Devotional: Pauline Passage Guides Peyton Siva Jr. Away From Path of Destruction, Towards National Championship

By Chad Bonham

2013 NCAA National Championship: Louisville 82, Michigan 76 (April 8, 2013)

When Peyton Siva Jr. climbed the ladder to take part of a net-cutting ceremony following Louisville’s National Championship victory, it was symbolic of an even greater triumph in his life—especially for those who knew his incredible story.

Siva Jr. overcame so much to get to that point. His father was a suicidal alcoholic. His brother was a drug dealer. His half-sister was a thief. Many of his friends never made it off the streets of Seattle. All of the aforementioned people spent time in jail.

But somehow, Siva Jr. rose above his adverse circumstances and made his way to the University of Louisville where he became one of the most prolific point guards in school history. He did so because of his refusal to get caught up in the world around him. Siva Jr. credited his mother, his youth pastor, and his reliance on and adherence to biblical principles.

One passage in particular gave him the strength to resist the temptations that surrounded him on a daily basis.

“Do not be conformed to this world, but be transformed by the renewal of your mind, that by testing you may discern what is the will of God, what is good and acceptable and perfect.” (Romans 12:2)

“Seeing my family members go through all of their situations, I’ve seen alcohol play a major part, and drugs,” Siva told USA Today. “So one thing for me was never to touch that stuff. That’s always been my motivation when I go out with my friends or see somebody else do it. I would never fall into that peer pressure because I’ve seen what it can do to my family and what it can do to other people’s families.”

But it was his youth pastor Danny Cage’s constant communication that played the biggest role in helping keep Siva Jr. on the straight and narrow path towards basketball glory and a hopeful future.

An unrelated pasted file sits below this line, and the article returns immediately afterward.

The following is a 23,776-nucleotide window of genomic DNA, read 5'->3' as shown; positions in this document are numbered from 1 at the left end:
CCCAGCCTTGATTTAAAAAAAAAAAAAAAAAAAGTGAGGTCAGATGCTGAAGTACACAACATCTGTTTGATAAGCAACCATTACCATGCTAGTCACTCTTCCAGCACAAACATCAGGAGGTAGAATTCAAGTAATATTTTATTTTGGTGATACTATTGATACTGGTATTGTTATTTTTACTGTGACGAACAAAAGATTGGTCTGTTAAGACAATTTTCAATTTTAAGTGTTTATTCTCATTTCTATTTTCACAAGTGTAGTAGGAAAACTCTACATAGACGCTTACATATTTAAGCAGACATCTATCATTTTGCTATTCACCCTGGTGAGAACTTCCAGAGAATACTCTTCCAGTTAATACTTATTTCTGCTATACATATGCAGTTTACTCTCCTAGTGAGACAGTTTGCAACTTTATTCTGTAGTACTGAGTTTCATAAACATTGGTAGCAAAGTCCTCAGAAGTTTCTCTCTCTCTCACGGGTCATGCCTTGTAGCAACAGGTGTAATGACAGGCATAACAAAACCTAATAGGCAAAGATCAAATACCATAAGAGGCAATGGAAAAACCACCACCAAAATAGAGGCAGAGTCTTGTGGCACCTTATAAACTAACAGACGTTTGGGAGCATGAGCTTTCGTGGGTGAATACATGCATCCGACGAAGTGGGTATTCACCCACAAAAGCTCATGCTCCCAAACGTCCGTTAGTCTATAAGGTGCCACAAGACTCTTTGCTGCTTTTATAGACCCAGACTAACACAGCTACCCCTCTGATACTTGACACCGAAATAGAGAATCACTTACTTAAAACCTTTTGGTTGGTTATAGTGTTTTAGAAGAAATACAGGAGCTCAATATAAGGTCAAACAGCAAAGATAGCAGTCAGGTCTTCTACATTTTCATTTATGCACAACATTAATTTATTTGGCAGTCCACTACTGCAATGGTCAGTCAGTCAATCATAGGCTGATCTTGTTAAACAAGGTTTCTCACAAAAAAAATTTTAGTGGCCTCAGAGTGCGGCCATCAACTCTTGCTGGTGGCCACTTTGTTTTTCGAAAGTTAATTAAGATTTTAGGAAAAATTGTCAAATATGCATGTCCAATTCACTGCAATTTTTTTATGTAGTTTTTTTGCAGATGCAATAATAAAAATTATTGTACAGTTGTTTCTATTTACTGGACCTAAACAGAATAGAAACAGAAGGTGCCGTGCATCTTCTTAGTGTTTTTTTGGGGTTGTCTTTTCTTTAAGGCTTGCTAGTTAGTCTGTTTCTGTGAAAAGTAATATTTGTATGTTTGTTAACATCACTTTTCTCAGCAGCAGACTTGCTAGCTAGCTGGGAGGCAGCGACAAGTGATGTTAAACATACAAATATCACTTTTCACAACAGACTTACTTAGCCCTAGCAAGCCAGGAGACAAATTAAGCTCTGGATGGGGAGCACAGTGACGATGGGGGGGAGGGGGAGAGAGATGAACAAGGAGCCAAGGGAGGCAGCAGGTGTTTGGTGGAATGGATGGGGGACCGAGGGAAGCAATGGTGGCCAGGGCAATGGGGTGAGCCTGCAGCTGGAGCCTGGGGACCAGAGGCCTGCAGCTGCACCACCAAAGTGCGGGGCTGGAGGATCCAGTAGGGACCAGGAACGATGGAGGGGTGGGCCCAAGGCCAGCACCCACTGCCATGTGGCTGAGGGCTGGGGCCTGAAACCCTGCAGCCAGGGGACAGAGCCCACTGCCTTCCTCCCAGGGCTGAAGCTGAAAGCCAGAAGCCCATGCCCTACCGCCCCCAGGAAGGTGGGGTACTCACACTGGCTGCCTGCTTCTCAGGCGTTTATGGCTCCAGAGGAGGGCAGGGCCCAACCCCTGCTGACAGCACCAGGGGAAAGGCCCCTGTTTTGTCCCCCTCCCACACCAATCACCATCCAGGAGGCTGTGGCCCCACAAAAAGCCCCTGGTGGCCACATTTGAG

“He put it in terms I could understand — basketball-related terms — to really help me out, guide me along those terms,” Siva says. “I went to Bible study every week. Eventually, he just said, ‘You might as well come over to the church.’ My brother and sister started to go with me. I made all my friends go with me.”

Even after Siva Jr. had left Seattle to play at Louisville, Cage continued to encourage him with daily Bible verses via text messages. Earlier in that championship season, an ESPN reporter who had heard about Cage’s influence on Siva Jr. asked what his Bible verse was for that day. Without hesitation, the athlete stopped his warm-up routine and quoted it from memory.

“I consider that our present sufferings are not worth comparing with the glory that will be revealed in us.” (Romans 8:18)

Siva Jr. certainly had his fair share of sufferings, but vowed to use his platform as a national championship basketball player to be an encouragement to those dealing with the same struggles he once faced.

“I have no problem with sharing my story if it can help anyone,” Siva said. “I try to help out whoever whenever they need it.”


This devotional is brought to you by Museum of the Bible, a 430,000 square foot museum being constructed 3 blocks south of the US Capitol in Washington, D.C. and is set to open in November of 2017.

(Photos: Adam Glanzman)

Author: CSJ Admin

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